Can sinusitis cause high blood pressure
Suffer from sinus problems?
Last week, I was sick all week and collapsed at a friend’s appointment on Thursday night, just when I thought I’d had enough of feeling like death. On Saturday at 3 a.m., I awoke with pain and pressure radiating from above my left eye. I thought it was because I had neglected to take my blood pressure medicine on Friday, so I took Friday’s dose and Saturday’s dose on the spot, expecting an aneurysm. The meds didn’t help at all, and I’ve been in excruciating pain ever since. When I quickly stand, lean over, or cough, the pain intensifies. That sounds like a classic sinus headache to me. So, how do I proceed? I can’t take over-the-counter decongestants because they increase blood pressure, and my nose isn’t that congested because I can breathe from my left nostril; it’s just in my upper sinus. My GP does not work weekends, and I am returning to school on Sunday, which is two hours away from my GP. Can I go to the emergency room and get some medication? The discomfort is overwhelming.
You’re not permitted to take Coricidin? When my mother had a bad cold or flu, I used to get her that, and it seemed to help her cough and other symptoms a lot. (For the record, my mother has extremely high blood pressure.)
Cardiovascular system, regulation of blood pressure
When you are exposed to an allergen, such as pollen or dust, the immune system attempts to protect you by developing antibodies to combat the allergen. The allergic reaction(s) you have are caused by a mechanism known as inflammation.
As a result of the inflammatory response to allergens, blood flow to the infected area increases. Inflammation can also narrow blood vessels and arteries leading to vital organs such as the heart and kidneys. This artery stiffening can cause high blood pressure, which can be dangerous if left untreated.
Local treatments such as saline washes to clear nasal passages can be included in these measures. If your allergies persist despite your best efforts, your doctor can prescribe nasal sprays to alleviate your symptoms.
Concierge medicine means that the doctor spends ample time getting to know you and your allergies. Although allergies do not cause high blood pressure directly, untreated allergy symptoms may contribute to health problems that cause high blood pressure.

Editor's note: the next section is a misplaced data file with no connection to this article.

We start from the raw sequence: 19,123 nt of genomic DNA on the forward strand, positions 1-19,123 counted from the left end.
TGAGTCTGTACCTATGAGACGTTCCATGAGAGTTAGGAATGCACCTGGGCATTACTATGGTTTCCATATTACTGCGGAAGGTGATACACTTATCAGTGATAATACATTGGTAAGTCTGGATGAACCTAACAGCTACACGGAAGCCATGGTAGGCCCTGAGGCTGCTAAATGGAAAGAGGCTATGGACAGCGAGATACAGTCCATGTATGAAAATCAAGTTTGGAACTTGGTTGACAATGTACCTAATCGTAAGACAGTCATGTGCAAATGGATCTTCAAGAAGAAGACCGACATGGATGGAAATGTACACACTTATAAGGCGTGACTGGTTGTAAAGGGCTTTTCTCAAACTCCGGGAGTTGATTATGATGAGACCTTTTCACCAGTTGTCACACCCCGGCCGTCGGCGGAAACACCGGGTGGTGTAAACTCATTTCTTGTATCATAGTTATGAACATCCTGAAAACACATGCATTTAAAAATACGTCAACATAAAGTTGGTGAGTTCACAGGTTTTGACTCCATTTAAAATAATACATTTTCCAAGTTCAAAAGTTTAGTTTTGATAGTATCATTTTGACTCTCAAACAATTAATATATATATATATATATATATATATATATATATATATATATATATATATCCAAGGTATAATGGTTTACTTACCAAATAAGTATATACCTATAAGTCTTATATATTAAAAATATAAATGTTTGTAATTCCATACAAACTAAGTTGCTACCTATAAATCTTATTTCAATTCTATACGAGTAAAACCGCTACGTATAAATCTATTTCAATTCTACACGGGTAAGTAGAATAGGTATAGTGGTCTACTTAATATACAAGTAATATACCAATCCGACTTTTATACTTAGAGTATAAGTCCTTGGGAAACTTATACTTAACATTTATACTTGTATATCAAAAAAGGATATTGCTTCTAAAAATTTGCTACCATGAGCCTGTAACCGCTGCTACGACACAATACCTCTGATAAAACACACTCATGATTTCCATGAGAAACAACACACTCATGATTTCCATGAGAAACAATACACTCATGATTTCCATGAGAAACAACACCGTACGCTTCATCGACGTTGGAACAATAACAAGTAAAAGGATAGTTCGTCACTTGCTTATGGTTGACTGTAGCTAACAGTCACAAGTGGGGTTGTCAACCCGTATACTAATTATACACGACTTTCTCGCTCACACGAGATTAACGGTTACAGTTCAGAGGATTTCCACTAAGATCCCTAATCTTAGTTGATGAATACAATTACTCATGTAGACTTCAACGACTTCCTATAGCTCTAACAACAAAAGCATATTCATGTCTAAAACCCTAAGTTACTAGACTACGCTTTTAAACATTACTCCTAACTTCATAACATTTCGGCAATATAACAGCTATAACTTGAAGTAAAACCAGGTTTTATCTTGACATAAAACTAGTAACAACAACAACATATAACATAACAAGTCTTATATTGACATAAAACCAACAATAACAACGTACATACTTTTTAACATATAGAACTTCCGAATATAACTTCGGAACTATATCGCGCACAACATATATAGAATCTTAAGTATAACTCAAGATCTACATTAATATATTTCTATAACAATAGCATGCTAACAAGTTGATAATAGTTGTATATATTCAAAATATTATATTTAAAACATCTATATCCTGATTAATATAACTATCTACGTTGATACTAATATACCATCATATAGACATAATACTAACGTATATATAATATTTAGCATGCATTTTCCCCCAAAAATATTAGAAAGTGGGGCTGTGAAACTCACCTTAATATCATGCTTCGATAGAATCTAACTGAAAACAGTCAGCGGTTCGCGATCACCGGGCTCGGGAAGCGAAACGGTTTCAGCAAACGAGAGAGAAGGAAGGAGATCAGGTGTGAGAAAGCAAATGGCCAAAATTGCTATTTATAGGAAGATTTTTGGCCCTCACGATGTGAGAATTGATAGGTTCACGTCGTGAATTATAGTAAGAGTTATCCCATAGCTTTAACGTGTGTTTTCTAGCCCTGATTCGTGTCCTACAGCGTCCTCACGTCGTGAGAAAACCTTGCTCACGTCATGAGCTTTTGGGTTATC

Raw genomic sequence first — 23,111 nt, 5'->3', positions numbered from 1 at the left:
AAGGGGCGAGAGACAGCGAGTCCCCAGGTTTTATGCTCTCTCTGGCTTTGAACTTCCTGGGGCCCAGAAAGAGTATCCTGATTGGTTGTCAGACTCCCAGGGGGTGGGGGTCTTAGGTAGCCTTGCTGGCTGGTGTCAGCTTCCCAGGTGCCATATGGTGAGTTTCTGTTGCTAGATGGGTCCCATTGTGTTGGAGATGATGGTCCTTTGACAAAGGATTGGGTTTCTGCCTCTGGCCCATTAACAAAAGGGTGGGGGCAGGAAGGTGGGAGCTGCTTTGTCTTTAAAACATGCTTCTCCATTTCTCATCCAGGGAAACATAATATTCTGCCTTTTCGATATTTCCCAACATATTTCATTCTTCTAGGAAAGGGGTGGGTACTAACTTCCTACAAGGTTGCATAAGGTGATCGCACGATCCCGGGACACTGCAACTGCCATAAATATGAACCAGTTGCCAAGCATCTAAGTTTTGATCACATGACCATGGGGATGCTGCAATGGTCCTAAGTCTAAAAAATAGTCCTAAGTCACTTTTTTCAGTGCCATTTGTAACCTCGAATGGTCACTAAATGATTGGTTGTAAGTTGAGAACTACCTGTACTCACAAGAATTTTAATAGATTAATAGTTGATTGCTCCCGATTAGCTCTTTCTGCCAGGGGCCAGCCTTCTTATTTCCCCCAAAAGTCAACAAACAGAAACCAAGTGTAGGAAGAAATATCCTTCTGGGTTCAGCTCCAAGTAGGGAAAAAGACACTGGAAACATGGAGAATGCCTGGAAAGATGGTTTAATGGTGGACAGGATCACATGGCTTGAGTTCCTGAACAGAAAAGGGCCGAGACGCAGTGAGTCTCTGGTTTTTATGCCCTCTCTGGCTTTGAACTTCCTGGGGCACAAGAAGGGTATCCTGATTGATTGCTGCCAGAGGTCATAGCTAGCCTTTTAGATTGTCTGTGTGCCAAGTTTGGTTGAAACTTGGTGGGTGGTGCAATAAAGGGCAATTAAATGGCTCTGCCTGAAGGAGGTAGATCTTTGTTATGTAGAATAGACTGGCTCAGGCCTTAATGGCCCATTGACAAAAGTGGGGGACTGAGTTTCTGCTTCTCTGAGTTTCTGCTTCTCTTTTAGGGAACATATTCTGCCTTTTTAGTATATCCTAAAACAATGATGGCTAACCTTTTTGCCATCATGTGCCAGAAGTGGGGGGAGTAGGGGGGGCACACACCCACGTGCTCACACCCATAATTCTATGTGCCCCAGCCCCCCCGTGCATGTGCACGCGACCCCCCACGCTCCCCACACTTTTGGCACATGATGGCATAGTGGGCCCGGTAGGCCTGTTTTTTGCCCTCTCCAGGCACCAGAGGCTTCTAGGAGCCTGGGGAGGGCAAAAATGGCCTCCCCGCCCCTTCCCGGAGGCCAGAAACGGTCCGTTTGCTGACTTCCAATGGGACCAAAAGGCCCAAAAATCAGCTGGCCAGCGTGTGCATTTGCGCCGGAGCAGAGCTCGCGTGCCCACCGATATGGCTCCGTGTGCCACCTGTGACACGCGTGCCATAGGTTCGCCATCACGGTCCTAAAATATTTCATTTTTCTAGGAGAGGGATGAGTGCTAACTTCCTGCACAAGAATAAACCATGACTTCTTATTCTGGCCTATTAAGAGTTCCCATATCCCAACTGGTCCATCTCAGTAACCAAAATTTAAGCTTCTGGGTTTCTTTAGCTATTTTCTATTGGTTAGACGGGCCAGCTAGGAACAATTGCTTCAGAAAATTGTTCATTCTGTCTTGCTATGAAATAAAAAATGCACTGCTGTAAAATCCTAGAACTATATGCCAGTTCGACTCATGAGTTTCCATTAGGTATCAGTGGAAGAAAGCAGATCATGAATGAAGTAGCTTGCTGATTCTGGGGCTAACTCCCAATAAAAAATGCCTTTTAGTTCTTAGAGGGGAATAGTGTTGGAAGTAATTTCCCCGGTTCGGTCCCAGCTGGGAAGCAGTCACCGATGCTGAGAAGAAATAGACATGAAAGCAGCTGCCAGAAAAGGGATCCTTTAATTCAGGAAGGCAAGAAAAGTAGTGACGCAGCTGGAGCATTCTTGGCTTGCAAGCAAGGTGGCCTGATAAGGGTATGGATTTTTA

Cardiovascular | blood pressure regulation | hypotension
Sinuses are hollow gaps in the bones that extend behind the head. The nasal cavity is located directly behind the nose. Wide sinuses can be found on either side of the nasal cavity. Two broad sinuses are situated above and below the inner part of the brows, and a row of very small sinuses runs behind the bridge of the nose.
Sinusitis is a condition in which the sinuses become inflamed. It can be caused by bacterial or viral infections, but it can also be caused by non-infectious inflammation in the sinuses (e.g., allergies). Acute sinusitis lasts less than four weeks, while chronic sinusitis lasts eight to twelve weeks or longer. Acute sinusitis is extremely common, affecting about one out of every ten people per year.
Sinusitis is more common in people with asthma, cystic fibrosis, and allergies, as well as those who have recently had their nose broken and those who were born with a malformed septum (the dividing wall between the nostrils). Sinusitis complications are more likely in people who have diabetes or who are immunocompromised.
The new cure for high blood pressure??
Stratification, multiple stages of selection, and unequal probabilities of respondent selection are all part of this complex survey design. Cross-sectional data from 52,992 people aged 20 to 64 (25,324 men and 27,668 women) who took part in the second wave of the National Population Health Survey (NPHS) in 1996-1997. Both of these people were asked if they had any chronic health problems, such as sinusitis or high blood pressure, that had lasted or were expected to last 6 months or longer.
Males with sinusitis were marginally more likely than females to have hypertension (9.3 percent vs. 7.1 percent), but the difference was just 4% for women (11.8 percent vs. 7.6 percent ). The adjusted odds ratio for females was 1.42 after accounting for age, area, habitation, immigrant status, household size, number of bedrooms, income adequacy, education level, smoking status, alcohol intake, physical exercise, and body mass index (95 percent CI 1.04, 1.95).